The effects of plant species richness on L were also investigated using stepwise regression and a generalised additive model. In these analyses, the ln-transformed species richness (and a quadratic term) served as the independent variable(s), and L served as the response variable.

A common critique of using chemical suppression on insects is that effects on non-target organisms can lead to incorrect interpretations (Wall & Reichman, 2000). Organisms other than insects were affected by some insecticides in this analysis (Shure, 1971; Clements et al., 1982). All papers were recorded whose authors reported effects on earthworms or nematodes, or used an insecticide for which such non-target effects were found in another study, as this was the most common non-target effect. Studies using such insecticides found lower effect sizes than studies using other insecticides (t = 3.69, d.f. = 36, P = 0.001), and thus the estimates of insect effects are probably underestimates of the true effect.


  1. Top of page
  2. Abstract
  3. Introduction
  4. Methods
  5. Results
  6. Discussion
  7. Acknowledgements
  8. References
  9. Appendices

Average effect sizes in different habitats

Twenty of the 66 study sites reported a significant negative effect of insects on plant biomass, with only a single site reporting a significant positive effect of insects on plant biomass, a finding attributed to non-target effects of the insecticide (Clements et al., 1982). Analysis of the effect sizes indicated that, on average, insect suppression increased above-ground primary production significantly. The back-transformed 95% confidence interval for the full data-set (unweighted) was: R = 1.151 ± 0.057 (Fig. 2). The back-transformed 95% confidence interval for the partial data-set (weighted by variance) was: R = 1.23 ± 0.18. These results indicate an increase in primary production of 15 and 23% respectively, in response to insect suppression.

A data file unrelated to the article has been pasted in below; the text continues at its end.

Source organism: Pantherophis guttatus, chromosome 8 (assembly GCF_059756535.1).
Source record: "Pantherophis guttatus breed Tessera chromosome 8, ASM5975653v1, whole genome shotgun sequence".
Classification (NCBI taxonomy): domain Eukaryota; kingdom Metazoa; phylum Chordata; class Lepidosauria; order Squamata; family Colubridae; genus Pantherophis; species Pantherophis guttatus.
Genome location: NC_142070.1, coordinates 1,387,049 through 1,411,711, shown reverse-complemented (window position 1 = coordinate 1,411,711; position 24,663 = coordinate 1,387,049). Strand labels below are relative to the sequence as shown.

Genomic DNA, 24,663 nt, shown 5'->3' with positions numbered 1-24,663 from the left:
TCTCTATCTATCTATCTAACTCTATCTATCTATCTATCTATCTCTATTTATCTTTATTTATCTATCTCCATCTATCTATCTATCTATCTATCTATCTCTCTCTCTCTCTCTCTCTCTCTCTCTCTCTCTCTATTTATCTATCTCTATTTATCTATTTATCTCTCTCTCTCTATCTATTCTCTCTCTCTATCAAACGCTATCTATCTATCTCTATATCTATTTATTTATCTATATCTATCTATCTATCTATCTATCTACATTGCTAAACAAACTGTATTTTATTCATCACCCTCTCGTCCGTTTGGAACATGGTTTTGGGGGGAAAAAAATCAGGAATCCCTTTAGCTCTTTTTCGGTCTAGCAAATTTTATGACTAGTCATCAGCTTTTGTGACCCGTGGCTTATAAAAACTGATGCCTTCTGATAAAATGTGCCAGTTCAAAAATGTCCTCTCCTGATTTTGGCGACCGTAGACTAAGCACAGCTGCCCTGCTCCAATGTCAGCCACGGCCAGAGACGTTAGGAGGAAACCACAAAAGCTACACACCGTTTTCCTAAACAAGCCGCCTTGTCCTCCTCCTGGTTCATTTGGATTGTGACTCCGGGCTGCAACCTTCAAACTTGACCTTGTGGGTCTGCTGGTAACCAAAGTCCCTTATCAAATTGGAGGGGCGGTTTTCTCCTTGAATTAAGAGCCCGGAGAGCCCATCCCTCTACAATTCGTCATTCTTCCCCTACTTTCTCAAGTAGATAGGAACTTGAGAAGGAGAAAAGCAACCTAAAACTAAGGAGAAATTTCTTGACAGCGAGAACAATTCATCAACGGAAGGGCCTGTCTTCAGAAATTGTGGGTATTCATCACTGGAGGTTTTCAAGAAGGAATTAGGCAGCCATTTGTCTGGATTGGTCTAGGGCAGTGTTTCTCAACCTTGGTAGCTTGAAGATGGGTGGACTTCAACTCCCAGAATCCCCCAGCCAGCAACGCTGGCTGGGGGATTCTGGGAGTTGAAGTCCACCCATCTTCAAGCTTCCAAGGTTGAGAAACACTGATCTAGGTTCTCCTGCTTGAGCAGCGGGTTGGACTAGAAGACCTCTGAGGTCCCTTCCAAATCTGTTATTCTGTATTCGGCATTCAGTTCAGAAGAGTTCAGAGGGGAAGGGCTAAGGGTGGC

Figure 2. Estimated effect sizes due to insect suppression for each community type in the full (unweighted) data-set (95% CI). The dashed line corresponds to no effect. Mean effect sizes do not vary between community types.

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Effect size varied among community types (F4,61 = 3.230, P < 0.05), but there was significant non-homogeneity of variances (F4,62 = 4.813, P < 0.01) (Fig. 2). This variability appears to be driven by the mature forb communities as when they were removed, the remaining variances were homogeneous (F3,56 = 1.051, NS) and there was no community effect (F3,56 = 2.162, NS). Random removals of six studies from the data-set indicated that this change was not due simply to a loss of statistical power, suggesting that the effects of insects on production in mature forb communities may be different from their effects in other community types. Effect sizes did not differ between mature pasture and young pasture (Tamhane's T2, difference in averages L = 0.094, P = 0.226). In the data-set with variation, habitat had no effect on effect size [between-group heterogeneity (Q) = 1.22, NS]. Insect suppression during outbreaks resulted in a greater proportional increase in production than did suppression in non-outbreak communities (F1,64 = 32.173, P < 0.001). Of the five outbreaks that occurred, four occurred in young pasture.